It was the infield single heard round the world.
Ichiro’s scratch hit on Wednesday afternoon, the 4,256th hit of his professional career became a reason to celebrate and reflect around the baseball world.
With that hit, the 42-year-old tied the top-flight pro total of major league hit leader Pete Rose, sparking a debate in the United States about the relative merits and difficulty between Japan’s major leagues and America’s. In his homeland, a former opponent, Hall of Fame pitcher Kimiyasu Kudo took the opportunity to speak of Ichiro’s impact on baseball and society.
“What he has accomplished transcends baseball,” Kudo, currently the manager of the Fukuoka SoftBank Hawks said Thursday at Tokyo’s Jingu Stadium. “He’s not a big man, but he was determined, passionate, focused. To see what he has accomplished makes you realize dreams are worth following, that they can be realized.
“This is important for baseball, but the message applies to every aspect in life, that regardless of who you are, you can aspire and achieve,” said 53-year-old, who graduated from the same high school in Aichi Prefecture.
As the ace pitcher of the Seibu Lions when Ichiro won his first Most Valuable Player in Nippon Professional Baseball’s Pacific League, Kudo described a youngster who would go on to make a huge impact.
“I thought, ‘This kid is amazing.’ He could react to anything you threw him. What he accomplished in Japan was spectacular, but what he has continued to do is a testament to his determination and work effort.
“One thing that made him special was that he knew what he was physically capable of doing at a very young age. He knew what he had to do to become the player he could be. That is remarkable.”
Yasuo Fujii, a former teammate of Ichiro’s with the Orix BlueWave, said Ichiro taught him and the nation a huge lesson with stunning success while using a batting style that his first pro manager ridiculed.
“Here’s this cute little boy out of high school and he knows himself,” said Fujii, currently a batting coach with the Hawks. “He had a style that was not permissible by the thinking of coaches at that time. He’d come up to the first team, not hit so well, get sent down, and refine his technique some more.”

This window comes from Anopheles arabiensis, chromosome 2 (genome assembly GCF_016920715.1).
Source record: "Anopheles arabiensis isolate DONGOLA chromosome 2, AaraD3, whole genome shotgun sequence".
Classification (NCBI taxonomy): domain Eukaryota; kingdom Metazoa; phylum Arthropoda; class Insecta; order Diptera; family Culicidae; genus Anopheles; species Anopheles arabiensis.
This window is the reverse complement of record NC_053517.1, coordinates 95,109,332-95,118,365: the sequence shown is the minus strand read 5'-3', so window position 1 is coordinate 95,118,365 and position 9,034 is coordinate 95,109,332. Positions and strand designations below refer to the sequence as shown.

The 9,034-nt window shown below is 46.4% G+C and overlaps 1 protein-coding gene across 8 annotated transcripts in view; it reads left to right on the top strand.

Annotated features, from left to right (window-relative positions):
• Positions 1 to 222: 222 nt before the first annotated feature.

Prior to his third year as a pro, revolutionary skipper Akira Ogi took over the BlueWave and everything changed for Ichiro. As manager of the Kintetsu Buffaloes, Ogi was the man who allowed Hideo Nomo to use his unique tornado windup to devastating effect. He did the same with Ichiro.
“Ogi was a huge factor, because other managers would have just kept sending Ichiro back to the farm team,” Fujii said. “Because Ichiro was successful, everyone tried to copy him. I tried to copy him, but I couldn’t.”
Ichiro’s stance, a study in balance perpetual motion, demolished the orthodoxy of Japan’s batting coaches, Fujii said.
“We could no longer tell a player, this won’t work,” he said. “Everything became about results, and it gave us new ideas about what was possible.
“It taught players to think for themselves, to experiment and trust their instincts. It was a good thing for Japanese baseball.”
All-time home run king and Hawks chairman Sadaharu Oh as well as former Yomiuri Giants’ legend Shigeo Nagashima had high praise for Ichiro’s latest accomplishment.
“The image of Ichiro pushing on to reach new heights, even at the age of 42, captivates baseball fans around the world including me,” said Oh, who hit 868 career home runs. “I wish for even more success from him producing as many hits as he can.”
Nagashima said, “I send my sincere compliments to Ichiro who achieved another great feat. I hope to see him continue to add to hits and lead Japanese baseball as a pioneer among Japanese major leaguers.”